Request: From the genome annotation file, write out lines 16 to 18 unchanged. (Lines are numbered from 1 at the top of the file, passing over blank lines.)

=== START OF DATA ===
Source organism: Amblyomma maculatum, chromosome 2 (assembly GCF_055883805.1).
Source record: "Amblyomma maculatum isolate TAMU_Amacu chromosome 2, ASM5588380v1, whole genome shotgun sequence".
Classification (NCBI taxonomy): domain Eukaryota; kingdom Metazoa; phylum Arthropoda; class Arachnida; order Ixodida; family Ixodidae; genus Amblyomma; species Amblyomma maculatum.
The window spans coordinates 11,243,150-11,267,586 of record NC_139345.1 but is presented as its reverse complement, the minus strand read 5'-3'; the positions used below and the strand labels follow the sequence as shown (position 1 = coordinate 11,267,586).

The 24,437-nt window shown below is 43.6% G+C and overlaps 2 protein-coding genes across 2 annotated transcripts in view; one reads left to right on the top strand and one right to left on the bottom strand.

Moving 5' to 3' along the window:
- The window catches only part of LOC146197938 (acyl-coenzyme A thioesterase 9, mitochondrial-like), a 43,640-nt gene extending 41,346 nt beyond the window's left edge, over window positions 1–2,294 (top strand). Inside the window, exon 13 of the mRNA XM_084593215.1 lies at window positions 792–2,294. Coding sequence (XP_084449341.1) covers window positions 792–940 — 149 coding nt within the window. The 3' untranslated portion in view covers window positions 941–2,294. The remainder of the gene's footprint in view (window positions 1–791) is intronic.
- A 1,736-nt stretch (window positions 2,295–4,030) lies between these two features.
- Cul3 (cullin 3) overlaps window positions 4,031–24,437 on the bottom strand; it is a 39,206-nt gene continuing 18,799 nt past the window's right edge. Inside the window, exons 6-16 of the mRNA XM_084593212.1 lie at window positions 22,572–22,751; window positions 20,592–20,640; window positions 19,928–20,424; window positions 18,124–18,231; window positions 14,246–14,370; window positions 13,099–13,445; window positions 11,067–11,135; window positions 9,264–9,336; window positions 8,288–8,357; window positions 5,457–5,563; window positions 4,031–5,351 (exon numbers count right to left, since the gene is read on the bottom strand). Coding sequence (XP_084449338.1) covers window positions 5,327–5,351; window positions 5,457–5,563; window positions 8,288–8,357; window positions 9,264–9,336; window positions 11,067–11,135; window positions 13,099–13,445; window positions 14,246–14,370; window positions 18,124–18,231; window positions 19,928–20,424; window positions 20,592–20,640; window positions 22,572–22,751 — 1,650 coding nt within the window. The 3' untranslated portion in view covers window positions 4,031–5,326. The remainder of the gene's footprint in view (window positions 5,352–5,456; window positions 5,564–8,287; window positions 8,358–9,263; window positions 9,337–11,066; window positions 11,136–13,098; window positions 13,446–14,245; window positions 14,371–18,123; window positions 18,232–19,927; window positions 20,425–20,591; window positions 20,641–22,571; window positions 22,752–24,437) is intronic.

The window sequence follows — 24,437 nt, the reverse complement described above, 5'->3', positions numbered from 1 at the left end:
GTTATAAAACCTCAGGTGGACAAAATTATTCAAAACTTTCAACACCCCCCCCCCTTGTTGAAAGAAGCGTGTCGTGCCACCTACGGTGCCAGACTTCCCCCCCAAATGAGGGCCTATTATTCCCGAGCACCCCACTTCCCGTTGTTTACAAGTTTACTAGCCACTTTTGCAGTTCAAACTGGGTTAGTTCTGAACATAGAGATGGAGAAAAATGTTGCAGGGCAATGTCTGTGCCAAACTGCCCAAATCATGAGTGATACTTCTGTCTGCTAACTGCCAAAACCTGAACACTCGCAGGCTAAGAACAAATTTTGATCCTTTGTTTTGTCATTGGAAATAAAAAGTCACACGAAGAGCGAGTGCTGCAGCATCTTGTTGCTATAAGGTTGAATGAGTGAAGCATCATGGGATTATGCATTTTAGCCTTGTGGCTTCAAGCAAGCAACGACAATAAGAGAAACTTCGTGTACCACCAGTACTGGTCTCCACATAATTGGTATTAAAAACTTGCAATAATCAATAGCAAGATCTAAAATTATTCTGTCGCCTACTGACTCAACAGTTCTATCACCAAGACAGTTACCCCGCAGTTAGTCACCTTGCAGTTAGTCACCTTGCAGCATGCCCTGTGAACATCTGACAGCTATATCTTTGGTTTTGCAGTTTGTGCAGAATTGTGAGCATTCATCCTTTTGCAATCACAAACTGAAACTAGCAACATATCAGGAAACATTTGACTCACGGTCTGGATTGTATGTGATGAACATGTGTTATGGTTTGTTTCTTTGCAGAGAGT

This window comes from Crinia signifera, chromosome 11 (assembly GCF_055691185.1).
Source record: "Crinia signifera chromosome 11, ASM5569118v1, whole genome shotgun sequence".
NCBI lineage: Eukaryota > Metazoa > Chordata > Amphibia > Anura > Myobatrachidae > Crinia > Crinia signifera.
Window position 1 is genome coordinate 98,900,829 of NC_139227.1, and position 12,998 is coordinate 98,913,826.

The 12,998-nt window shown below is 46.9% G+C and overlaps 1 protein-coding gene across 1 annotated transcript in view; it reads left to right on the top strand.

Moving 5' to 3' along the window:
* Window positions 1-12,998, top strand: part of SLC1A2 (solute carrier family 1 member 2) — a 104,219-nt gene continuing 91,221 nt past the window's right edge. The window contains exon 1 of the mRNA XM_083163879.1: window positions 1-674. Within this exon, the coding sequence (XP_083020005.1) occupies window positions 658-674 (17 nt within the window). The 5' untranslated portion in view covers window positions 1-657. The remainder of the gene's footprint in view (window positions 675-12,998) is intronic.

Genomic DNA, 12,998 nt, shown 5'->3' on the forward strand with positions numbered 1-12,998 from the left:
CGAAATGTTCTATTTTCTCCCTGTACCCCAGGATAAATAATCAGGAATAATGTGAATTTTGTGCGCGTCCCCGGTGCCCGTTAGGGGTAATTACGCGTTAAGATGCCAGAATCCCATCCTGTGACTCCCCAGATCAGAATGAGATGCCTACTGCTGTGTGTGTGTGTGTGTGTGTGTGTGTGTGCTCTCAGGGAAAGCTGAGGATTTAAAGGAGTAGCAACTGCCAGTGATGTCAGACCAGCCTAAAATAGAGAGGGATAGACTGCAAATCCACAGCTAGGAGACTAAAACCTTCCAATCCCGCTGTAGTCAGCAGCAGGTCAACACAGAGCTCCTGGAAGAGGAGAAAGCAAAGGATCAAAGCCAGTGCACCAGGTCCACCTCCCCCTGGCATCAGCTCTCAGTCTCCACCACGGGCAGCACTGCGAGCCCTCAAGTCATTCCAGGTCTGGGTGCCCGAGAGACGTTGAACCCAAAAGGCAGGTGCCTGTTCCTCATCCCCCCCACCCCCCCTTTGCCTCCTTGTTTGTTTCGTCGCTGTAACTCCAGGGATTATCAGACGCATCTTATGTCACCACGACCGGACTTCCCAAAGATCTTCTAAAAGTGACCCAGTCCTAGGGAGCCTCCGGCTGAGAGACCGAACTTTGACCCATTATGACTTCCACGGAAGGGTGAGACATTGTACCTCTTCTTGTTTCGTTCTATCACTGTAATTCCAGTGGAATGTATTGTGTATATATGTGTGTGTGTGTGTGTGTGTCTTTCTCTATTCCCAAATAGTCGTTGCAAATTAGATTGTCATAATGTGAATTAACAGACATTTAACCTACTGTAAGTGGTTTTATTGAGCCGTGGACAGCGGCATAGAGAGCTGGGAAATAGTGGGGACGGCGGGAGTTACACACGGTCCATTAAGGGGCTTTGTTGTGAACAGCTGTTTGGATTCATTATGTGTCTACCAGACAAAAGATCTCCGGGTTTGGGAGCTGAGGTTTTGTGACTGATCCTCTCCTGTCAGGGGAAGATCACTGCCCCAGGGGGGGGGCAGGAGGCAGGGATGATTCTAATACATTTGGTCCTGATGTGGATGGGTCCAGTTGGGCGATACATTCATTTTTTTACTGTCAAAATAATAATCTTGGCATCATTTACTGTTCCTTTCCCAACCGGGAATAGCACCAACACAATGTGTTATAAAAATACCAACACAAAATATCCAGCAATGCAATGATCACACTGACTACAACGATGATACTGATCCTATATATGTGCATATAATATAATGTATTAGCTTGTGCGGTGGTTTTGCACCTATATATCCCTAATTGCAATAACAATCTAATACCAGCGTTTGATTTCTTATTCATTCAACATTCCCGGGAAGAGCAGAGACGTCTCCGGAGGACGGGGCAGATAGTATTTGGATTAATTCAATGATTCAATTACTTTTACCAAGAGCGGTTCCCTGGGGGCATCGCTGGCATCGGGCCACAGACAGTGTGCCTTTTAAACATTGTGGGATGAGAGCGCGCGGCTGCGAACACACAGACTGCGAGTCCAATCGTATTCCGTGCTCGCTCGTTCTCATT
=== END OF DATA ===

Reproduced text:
The 12,998-nt window shown below is 46.9% G+C and overlaps 1 protein-coding gene across 1 annotated transcript in view; it reads left to right on the top strand.

Moving 5' to 3' along the window:
* Window positions 1-12,998, top strand: part of SLC1A2 (solute carrier family 1 member 2) — a 104,219-nt gene continuing 91,221 nt past the window's right edge. The window contains exon 1 of the mRNA XM_083163879.1: window positions 1-674. Within this exon, the coding sequence (XP_083020005.1) occupies window positions 658-674 (17 nt within the window). The 5' untranslated portion in view covers window positions 1-657. The remainder of the gene's footprint in view (window positions 675-12,998) is intronic.